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    $\begingroup$ @BrandonRhodes the only roadblock is what type and format of ephemeris to generate with NASA HORIZONS, given that you can't get SPK ephemeris files for the Sun, and I don't know if Skyfield can ingest ephemeris from the .txt format that the web tool uses. I am of course open to guidance. $\endgroup$ Jan 4 at 22:46
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    $\begingroup$ @BrandonRhodes the exact date and time of greatest error measured between the two data sources when comparing the GCRS method is 2023-12-06T14:59:30.00000. Interestingly, this is at the maximum index of the test data. The minimum index of the test data has the least error. $\endgroup$ Jan 5 at 0:10

2 Answers 2

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Let’s try narrowing this down to a smaller test case, to make the problem tractable, and ask why the vector isn’t looking right for one particular time. I often find that much easier than trying to keep up with the effects of a code change on whole tables.

from skyfield.api import load
ts = load.timescale()
t = ts.utc(2023, 12, 5, 15)
eph = load('de421.bsp')
sun = eph['sun']
earth = eph['earth']
p = earth.at(t).observe(sun).apparent()
print(*p.xyz.km)
print('But FreeFlyer says:')
print('43414053.86821108 129268344.84962216 56035574.242660224')

This example is also easy to work with because the goal vector x,y,z values aren't over in a data file, but right here in the Stack Exchange text where we (and other readers in the future) can see them. The output is:

-43428254.79156197 -129264324.83888216 -56033831.191084124
But FreeFlyer says:
43414053.86821108 129268344.84962216 56035574.242660224

And we see that indeed the results disagree by quite a bit, as you pointed out.

Well, what effects might FreeFlyer be failing to apply? Maybe they don't account for aberration and deflection, and so aren't producing an apparent position at all. Let's try re-running the script, but leaving off .apparent():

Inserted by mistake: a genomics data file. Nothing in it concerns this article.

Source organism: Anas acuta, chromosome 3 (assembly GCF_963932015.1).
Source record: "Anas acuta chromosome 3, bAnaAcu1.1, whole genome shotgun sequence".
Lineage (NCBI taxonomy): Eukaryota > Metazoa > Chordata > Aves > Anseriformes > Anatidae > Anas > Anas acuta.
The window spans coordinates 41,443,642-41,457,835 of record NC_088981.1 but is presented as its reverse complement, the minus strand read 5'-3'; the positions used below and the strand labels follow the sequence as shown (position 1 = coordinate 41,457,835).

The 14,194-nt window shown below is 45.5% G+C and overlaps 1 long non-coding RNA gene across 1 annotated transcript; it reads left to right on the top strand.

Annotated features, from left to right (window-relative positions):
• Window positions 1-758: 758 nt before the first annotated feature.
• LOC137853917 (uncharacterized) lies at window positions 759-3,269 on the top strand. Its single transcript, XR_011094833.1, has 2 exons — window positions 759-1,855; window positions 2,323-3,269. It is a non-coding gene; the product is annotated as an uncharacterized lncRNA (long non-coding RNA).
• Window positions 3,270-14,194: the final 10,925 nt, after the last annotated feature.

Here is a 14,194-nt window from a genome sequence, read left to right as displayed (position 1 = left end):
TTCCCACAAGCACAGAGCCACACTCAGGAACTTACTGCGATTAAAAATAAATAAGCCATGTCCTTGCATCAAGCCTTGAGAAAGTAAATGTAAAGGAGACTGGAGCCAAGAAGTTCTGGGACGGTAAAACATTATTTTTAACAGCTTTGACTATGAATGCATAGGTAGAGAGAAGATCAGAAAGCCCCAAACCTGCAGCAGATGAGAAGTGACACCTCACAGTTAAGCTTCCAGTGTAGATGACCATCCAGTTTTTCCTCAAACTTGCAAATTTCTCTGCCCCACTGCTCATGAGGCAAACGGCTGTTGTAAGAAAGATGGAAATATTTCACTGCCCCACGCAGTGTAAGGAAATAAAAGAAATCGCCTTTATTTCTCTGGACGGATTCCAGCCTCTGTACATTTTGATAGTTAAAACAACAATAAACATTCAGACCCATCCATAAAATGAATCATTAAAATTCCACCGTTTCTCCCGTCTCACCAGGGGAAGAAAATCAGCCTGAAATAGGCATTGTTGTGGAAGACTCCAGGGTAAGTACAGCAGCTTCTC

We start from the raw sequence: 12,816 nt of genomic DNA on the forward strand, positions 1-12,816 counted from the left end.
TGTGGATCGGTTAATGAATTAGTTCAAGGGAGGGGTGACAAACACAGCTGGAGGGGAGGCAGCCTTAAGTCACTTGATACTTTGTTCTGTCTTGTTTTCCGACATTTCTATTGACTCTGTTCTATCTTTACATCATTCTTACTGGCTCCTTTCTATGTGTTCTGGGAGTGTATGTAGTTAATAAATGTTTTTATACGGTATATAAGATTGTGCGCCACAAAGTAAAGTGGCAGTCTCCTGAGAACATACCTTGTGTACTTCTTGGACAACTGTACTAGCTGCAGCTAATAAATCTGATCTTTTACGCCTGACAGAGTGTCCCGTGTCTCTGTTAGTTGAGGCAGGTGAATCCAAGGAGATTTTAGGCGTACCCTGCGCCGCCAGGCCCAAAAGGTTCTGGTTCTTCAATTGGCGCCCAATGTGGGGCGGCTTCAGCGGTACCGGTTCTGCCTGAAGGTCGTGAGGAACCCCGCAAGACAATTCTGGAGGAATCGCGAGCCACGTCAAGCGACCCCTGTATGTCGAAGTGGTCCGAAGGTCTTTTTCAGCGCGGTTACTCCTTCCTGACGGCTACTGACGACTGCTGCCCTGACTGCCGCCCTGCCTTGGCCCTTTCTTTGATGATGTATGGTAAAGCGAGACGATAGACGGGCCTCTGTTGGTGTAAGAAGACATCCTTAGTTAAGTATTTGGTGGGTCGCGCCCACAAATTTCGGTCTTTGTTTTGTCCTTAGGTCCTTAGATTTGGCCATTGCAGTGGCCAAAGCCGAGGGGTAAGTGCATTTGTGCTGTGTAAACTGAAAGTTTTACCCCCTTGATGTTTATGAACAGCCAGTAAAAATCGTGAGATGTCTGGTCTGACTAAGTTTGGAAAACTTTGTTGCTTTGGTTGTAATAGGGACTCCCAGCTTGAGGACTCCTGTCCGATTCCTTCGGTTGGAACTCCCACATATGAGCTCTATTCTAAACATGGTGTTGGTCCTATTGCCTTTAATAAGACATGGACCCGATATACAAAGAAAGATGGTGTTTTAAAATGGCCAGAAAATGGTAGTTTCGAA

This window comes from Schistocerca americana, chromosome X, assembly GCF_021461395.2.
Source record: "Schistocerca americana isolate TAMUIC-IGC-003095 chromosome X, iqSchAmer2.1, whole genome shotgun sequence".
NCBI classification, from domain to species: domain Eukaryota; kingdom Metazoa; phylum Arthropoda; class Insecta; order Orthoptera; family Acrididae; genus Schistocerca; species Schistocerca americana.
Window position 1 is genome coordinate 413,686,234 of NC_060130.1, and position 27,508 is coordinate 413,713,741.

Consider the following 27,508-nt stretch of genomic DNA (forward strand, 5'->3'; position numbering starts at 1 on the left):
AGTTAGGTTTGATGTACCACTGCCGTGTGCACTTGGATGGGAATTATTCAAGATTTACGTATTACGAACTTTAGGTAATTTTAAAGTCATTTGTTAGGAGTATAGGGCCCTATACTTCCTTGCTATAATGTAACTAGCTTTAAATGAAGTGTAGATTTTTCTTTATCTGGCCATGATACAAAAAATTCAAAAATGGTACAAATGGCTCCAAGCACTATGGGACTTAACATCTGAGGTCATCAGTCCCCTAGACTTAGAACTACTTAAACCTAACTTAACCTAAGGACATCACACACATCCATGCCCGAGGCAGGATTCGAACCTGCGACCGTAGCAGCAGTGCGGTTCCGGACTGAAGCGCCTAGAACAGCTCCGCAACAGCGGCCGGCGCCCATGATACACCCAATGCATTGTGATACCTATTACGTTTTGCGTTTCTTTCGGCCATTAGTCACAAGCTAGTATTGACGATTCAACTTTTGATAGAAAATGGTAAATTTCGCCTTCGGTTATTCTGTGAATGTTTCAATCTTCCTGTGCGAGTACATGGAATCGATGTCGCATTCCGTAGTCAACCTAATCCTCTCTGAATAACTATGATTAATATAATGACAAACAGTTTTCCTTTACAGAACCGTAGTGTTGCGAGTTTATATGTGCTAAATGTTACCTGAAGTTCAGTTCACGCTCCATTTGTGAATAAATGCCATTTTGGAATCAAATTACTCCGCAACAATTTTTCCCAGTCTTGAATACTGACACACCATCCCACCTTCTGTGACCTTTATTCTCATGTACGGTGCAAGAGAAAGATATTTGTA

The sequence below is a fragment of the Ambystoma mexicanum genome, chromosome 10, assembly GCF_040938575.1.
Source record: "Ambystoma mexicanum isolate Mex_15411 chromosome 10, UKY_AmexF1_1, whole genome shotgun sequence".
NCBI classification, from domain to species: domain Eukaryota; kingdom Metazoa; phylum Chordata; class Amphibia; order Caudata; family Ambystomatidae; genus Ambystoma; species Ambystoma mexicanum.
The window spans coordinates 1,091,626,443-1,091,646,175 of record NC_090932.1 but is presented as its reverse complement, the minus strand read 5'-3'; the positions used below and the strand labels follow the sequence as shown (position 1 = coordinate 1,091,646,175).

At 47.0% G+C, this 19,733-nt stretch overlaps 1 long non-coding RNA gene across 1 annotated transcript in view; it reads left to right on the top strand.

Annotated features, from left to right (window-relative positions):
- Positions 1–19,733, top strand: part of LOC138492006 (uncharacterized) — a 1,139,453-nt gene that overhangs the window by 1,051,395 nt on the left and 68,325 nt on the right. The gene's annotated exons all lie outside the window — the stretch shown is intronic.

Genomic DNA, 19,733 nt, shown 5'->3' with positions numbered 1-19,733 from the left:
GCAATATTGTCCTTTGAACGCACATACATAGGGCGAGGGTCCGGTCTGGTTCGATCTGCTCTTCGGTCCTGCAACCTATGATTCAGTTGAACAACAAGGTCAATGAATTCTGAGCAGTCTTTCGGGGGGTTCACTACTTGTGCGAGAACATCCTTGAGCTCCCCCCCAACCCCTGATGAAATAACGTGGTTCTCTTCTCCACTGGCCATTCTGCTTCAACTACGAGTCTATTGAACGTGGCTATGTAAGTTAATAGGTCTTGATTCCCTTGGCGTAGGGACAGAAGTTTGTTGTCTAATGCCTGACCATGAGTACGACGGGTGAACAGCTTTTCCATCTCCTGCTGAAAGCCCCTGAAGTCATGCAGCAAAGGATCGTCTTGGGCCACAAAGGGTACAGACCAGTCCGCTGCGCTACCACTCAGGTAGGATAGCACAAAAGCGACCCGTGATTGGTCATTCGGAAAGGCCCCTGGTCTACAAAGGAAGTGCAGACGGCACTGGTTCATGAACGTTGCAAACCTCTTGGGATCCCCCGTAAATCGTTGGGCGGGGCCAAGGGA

-43414058.085826546 -129268339.04763176 -56035571.81497113
But FreeFlyer says:
43414053.86821108 129268344.84962216 56035574.242660224

That's better! Now the positions agree to within 5 meters, which is pretty good for the Sun-Earth distance. You can try fiddling with the time maybe if you want to see if you can bring it even closer (do they handle leap seconds the same?), but hopefully your main question about the difference is now answered!

Oh, I suppose my script uses a different ephemeris, DE421. Feel free to try it with DE430; the difference should be under half a meter or so.

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    $\begingroup$ you taught us how to pronounce ephemerides ten years ago and it seems you just can't stop teaching! Great answer, great package, great advice. $\endgroup$
    – uhoh
    Jan 6 at 6:46
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angle_between_vectors_deg reminds me of an issue I encountered a few years ago. θ = arccos(x) loses precision where x ≈ ±1 (θ ≈ 0° or 180°). This Math SE answer gives a more reliable formula based on Kahan 2006 pp. 46-47. I suggest something like:

def angle_between_vectors_deg(a: np.ndarray, b: np.ndarray) -> float:
    n_a = np.linalg.norm(a, axis=0)
    n_b = np.linalg.norm(b, axis=0)
    y = np.linalg.norm(n_b * a - n_a * b, axis=0)
    x = np.linalg.norm(n_b * a + n_a * b, axis=0)
    return np.rad2deg(2 * np.arctan2(y, x))

However, to make the arccos formula fail at the 20-arcsecond level, I had to specify dtype=np.float32 for my test vectors. If yours are float64, then the problem may be elsewhere.

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    $\begingroup$ While this is very informative, I am indeed using float64 for the vector dtype, and using this better angle function yielded the same results. $\endgroup$ Jan 2 at 17:57